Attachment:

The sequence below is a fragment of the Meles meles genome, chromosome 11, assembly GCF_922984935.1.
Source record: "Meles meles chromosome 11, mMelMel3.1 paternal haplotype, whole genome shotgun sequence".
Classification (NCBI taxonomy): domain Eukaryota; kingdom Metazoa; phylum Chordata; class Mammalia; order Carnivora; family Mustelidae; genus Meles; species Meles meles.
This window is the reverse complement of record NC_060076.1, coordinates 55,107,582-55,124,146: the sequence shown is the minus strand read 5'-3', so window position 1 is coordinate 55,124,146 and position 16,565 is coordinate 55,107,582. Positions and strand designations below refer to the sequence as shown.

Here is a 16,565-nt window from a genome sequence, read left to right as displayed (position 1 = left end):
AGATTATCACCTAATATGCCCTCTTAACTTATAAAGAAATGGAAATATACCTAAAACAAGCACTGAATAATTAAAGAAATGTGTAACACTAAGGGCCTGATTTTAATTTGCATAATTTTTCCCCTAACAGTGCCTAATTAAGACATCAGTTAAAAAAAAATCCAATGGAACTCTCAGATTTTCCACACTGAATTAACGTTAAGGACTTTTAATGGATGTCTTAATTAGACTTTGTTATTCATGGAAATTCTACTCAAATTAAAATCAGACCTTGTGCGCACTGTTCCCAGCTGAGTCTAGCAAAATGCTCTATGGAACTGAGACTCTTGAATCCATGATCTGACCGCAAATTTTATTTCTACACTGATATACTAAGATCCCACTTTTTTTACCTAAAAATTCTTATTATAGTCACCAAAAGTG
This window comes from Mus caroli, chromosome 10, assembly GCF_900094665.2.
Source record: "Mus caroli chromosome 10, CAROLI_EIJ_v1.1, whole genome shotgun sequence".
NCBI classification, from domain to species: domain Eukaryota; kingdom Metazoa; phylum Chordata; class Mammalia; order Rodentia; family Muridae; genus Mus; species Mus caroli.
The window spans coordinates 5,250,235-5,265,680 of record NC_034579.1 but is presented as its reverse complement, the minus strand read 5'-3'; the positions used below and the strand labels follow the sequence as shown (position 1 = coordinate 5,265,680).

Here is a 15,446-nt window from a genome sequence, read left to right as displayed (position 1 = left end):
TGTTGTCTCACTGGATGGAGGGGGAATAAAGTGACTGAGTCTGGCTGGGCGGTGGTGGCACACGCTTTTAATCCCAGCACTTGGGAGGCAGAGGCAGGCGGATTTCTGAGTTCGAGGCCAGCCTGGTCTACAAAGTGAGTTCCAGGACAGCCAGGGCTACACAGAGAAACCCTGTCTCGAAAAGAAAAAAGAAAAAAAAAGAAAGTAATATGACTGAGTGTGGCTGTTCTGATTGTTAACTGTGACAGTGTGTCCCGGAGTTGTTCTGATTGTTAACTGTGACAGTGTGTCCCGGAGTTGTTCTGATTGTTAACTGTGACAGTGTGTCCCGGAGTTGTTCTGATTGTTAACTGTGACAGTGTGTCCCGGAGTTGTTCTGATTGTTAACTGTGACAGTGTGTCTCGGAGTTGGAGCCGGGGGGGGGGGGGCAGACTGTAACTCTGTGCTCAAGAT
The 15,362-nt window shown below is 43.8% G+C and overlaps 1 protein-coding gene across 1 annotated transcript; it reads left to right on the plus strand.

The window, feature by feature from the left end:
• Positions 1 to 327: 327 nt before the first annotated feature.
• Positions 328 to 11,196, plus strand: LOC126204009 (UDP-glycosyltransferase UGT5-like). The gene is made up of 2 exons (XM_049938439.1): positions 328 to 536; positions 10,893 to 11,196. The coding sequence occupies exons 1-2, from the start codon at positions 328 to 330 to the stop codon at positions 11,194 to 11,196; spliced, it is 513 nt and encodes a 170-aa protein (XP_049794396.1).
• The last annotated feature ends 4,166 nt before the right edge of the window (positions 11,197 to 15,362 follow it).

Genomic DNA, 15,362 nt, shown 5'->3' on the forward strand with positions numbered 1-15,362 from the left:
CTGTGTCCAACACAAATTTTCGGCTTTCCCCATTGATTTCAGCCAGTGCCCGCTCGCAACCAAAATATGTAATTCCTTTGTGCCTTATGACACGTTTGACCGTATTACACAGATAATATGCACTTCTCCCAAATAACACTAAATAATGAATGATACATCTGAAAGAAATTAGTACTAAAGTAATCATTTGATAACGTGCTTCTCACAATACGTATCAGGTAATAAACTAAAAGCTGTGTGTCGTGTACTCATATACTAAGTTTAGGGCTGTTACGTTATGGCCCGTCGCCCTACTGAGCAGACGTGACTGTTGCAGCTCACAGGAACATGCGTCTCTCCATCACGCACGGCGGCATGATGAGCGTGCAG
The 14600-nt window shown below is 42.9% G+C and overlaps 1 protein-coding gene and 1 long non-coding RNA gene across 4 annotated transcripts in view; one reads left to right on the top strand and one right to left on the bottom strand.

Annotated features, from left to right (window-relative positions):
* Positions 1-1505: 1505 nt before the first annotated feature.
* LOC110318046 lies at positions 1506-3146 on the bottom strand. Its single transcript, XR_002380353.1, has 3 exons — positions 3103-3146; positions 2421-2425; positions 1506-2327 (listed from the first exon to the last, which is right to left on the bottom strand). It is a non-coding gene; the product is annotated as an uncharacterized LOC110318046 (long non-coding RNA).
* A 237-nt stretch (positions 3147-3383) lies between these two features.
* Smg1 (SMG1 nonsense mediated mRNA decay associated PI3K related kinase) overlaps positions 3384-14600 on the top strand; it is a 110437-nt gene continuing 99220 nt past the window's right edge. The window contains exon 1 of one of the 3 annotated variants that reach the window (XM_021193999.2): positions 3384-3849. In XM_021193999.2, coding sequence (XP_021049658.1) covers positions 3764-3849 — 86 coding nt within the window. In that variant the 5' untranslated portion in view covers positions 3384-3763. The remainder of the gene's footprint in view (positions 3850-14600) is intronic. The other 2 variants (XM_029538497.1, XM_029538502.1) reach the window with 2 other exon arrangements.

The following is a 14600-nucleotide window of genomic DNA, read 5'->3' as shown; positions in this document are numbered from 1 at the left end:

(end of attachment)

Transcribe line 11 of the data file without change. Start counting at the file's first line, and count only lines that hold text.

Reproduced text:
Here is a 15,446-nt window from a genome sequence, read left to right as displayed (position 1 = left end):